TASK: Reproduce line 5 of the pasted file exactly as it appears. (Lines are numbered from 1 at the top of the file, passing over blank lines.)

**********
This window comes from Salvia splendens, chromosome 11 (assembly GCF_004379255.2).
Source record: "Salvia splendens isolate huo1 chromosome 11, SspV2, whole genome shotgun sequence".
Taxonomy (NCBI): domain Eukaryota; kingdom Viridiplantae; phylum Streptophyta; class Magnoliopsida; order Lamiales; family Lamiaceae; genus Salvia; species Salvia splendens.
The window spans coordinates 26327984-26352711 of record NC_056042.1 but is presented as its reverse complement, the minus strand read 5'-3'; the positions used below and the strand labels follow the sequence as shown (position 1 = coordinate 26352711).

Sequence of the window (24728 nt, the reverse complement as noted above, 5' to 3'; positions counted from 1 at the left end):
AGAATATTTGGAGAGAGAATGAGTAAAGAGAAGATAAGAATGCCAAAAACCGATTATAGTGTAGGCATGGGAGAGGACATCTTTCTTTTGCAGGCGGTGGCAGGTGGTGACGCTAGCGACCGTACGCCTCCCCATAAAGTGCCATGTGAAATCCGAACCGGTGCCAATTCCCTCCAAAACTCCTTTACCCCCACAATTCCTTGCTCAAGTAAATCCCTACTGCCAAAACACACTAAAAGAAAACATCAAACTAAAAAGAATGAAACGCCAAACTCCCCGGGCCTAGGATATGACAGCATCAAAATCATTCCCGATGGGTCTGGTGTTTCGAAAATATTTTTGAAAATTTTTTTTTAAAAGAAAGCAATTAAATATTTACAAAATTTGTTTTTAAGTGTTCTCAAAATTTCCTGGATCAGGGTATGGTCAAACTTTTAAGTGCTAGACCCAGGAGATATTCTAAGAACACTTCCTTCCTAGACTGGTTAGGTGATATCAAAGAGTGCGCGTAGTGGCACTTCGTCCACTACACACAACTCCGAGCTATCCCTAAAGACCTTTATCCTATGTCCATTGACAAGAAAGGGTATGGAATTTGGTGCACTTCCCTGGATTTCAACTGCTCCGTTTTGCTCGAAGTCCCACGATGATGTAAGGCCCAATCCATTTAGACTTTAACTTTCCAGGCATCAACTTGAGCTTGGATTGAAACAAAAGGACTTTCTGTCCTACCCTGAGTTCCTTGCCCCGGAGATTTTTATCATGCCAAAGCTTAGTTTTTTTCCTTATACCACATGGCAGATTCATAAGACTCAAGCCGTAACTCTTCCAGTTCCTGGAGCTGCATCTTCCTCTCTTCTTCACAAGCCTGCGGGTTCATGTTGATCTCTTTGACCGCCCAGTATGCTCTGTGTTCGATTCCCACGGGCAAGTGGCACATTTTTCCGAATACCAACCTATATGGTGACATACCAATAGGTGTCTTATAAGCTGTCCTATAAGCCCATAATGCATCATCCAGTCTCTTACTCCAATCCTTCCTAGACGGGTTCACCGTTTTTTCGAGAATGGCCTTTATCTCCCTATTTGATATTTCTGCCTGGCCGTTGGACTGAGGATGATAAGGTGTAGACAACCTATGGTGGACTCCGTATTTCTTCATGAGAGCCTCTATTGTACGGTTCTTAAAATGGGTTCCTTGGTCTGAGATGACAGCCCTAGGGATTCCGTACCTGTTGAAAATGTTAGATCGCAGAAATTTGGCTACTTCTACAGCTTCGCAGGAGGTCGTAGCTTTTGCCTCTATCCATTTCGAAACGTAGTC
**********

Sequence of the window (24728 nt, the reverse complement as noted above, 5' to 3'; positions counted from 1 at the left end):